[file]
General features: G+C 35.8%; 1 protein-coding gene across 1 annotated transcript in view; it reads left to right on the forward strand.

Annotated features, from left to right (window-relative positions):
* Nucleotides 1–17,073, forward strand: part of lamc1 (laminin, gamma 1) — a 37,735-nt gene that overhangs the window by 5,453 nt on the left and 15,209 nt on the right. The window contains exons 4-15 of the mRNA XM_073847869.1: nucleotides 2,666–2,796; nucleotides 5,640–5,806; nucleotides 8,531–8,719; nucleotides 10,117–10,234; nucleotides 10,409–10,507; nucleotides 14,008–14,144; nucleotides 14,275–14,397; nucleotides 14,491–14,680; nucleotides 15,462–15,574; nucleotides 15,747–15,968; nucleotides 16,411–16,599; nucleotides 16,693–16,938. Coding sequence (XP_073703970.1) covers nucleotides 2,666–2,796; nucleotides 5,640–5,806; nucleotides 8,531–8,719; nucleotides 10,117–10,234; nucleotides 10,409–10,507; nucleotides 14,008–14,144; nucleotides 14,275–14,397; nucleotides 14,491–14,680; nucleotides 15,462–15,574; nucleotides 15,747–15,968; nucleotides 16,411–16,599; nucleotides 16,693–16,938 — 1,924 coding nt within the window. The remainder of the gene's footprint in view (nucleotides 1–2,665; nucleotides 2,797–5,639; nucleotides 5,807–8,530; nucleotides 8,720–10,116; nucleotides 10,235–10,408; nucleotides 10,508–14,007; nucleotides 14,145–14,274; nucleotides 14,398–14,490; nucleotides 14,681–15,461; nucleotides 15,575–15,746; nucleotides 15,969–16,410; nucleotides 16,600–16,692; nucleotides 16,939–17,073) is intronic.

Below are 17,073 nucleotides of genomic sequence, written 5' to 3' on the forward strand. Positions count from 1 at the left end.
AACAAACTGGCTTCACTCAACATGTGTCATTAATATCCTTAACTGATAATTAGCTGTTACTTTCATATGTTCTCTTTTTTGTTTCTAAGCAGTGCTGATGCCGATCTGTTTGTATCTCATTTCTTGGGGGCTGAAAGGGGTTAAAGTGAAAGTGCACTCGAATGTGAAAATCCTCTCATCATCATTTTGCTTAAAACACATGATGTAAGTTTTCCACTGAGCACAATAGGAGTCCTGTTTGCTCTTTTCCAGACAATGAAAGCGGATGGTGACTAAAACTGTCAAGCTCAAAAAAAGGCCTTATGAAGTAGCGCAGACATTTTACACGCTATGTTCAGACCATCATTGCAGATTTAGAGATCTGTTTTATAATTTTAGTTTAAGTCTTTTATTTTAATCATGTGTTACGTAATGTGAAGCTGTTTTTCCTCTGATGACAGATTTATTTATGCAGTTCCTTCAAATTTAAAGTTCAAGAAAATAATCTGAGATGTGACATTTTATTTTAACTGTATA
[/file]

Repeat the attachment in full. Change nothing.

General features: G+C 35.8%; 1 protein-coding gene across 1 annotated transcript in view; it reads left to right on the forward strand.

Annotated features, from left to right (window-relative positions):
* Nucleotides 1–17,073, forward strand: part of lamc1 (laminin, gamma 1) — a 37,735-nt gene that overhangs the window by 5,453 nt on the left and 15,209 nt on the right. The window contains exons 4-15 of the mRNA XM_073847869.1: nucleotides 2,666–2,796; nucleotides 5,640–5,806; nucleotides 8,531–8,719; nucleotides 10,117–10,234; nucleotides 10,409–10,507; nucleotides 14,008–14,144; nucleotides 14,275–14,397; nucleotides 14,491–14,680; nucleotides 15,462–15,574; nucleotides 15,747–15,968; nucleotides 16,411–16,599; nucleotides 16,693–16,938. Coding sequence (XP_073703970.1) covers nucleotides 2,666–2,796; nucleotides 5,640–5,806; nucleotides 8,531–8,719; nucleotides 10,117–10,234; nucleotides 10,409–10,507; nucleotides 14,008–14,144; nucleotides 14,275–14,397; nucleotides 14,491–14,680; nucleotides 15,462–15,574; nucleotides 15,747–15,968; nucleotides 16,411–16,599; nucleotides 16,693–16,938 — 1,924 coding nt within the window. The remainder of the gene's footprint in view (nucleotides 1–2,665; nucleotides 2,797–5,639; nucleotides 5,807–8,530; nucleotides 8,720–10,116; nucleotides 10,235–10,408; nucleotides 10,508–14,007; nucleotides 14,145–14,274; nucleotides 14,398–14,490; nucleotides 14,681–15,461; nucleotides 15,575–15,746; nucleotides 15,969–16,410; nucleotides 16,600–16,692; nucleotides 16,939–17,073) is intronic.

Below are 17,073 nucleotides of genomic sequence, written 5' to 3' on the forward strand. Positions count from 1 at the left end.
AACAAACTGGCTTCACTCAACATGTGTCATTAATATCCTTAACTGATAATTAGCTGTTACTTTCATATGTTCTCTTTTTTGTTTCTAAGCAGTGCTGATGCCGATCTGTTTGTATCTCATTTCTTGGGGGCTGAAAGGGGTTAAAGTGAAAGTGCACTCGAATGTGAAAATCCTCTCATCATCATTTTGCTTAAAACACATGATGTAAGTTTTCCACTGAGCACAATAGGAGTCCTGTTTGCTCTTTTCCAGACAATGAAAGCGGATGGTGACTAAAACTGTCAAGCTCAAAAAAAGGCCTTATGAAGTAGCGCAGACATTTTACACGCTATGTTCAGACCATCATTGCAGATTTAGAGATCTGTTTTATAATTTTAGTTTAAGTCTTTTATTTTAATCATGTGTTACGTAATGTGAAGCTGTTTTTCCTCTGATGACAGATTTATTTATGCAGTTCCTTCAAATTTAAAGTTCAAGAAAATAATCTGAGATGTGACATTTTATTTTAACTGTATA